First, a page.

The bulk of the nation (infographic)

By Peter Griffin 24/02/2012 5


If you bought a paper this morning, particularly the Herald, you’ll have bene greated with front-page stories detailing a list of 49 foods that obese people should avoid.

In fact, we should probably all avoid them, but University of Otago researchers who put the list together, are targeting people who are overweight or obese and suggesting foods they can swap out these so-called NEEDN’T foods for.

We held a press conference with the researchers yesterday, which you can listen to here.

So how many of us are overweight or obese? We’ve an infographic for you with the answers. We put this together based on extensive data that emerged just before the General Election last year, but which was sort of buried in Rugby World Cup hype and election build-up. See below as well – how the media adapted the graphic to accompany today’s story on the NEEDNT foods.obesity infographic

From The Press

the press

From the Otago Daily Times

odt


5 Responses to “The bulk of the nation (infographic)”

  • So…I’m in the 31% of males that aren’t overweight or obese. I almost feel like I’m doing something wrong.

  • The comments I have heard on the radio about this segment, as well as the press makes me sad to have graduated from the same department that the dietetic school sits.

    Never mind saying that the results surprisd the authors? (which was a radio editorial comment)

    this type of bad food good food brings people back to the “eggs are bad” days, based upon chemicalising whole foods. The whole dietetic push to demonize food based upon certain components is offensive to me as a nutritionist. We should be spending our time collecting more accurate data, than spreading this.

  • I think the data is accurate enough, that is pretty well established. My issue is that I don’t think it is any use telling people who are overweight not to eat certain foods or to replace their favourite foods with really bland and tasteless food for their own good. Surely it is more effective to empower people by getting them cooking decent food. To that end, the whole deluge of Jamie Oliver, Masterchef style programmes isn’t such a bad thing because it is at least showing people there’s a healthier alternative, if they can motivate themselves to put in a bit of effort. Then there’s the issue of “food addiction”, but I’m not even going to go there…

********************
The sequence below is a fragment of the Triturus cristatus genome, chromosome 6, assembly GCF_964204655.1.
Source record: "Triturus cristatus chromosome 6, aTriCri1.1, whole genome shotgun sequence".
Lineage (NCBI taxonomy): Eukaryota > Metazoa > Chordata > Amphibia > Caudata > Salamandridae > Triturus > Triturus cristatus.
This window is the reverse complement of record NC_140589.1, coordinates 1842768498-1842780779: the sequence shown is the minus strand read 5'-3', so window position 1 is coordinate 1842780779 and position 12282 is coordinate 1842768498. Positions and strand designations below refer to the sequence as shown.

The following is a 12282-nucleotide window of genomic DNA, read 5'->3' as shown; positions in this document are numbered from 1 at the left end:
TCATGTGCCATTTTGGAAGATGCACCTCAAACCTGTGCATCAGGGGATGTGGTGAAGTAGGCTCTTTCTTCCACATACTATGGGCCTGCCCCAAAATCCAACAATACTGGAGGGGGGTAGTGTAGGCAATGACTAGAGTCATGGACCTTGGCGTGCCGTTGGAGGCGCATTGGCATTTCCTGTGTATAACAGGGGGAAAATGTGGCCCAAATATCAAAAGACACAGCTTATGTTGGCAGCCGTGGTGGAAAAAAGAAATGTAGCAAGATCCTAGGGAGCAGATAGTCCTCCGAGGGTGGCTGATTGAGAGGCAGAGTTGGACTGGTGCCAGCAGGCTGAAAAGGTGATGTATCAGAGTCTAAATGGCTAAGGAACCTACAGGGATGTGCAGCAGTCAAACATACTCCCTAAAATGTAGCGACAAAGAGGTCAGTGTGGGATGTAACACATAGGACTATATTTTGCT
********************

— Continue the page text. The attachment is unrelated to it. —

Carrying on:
• In the interviews I’ve seen I haven’t noticed any demonization of foods. The list just points out which foods are calorie rich and nutrient poor which is useful information for those who intend to lose weight.
    The only people I can see jumping up and down about this list are those in the food indusy who have been portraying some of these foods as “healthy” by being very selective about the information they provide consumers.

  • Peter – it is extremely unkind and inaccurate of your infographic to put all the very fat people in the deep south. I lay money most of them are sitting around eating greasy pies and chips north of the Bombay Hills. Here in the deep south we snack only on carrot sticks. Lynley

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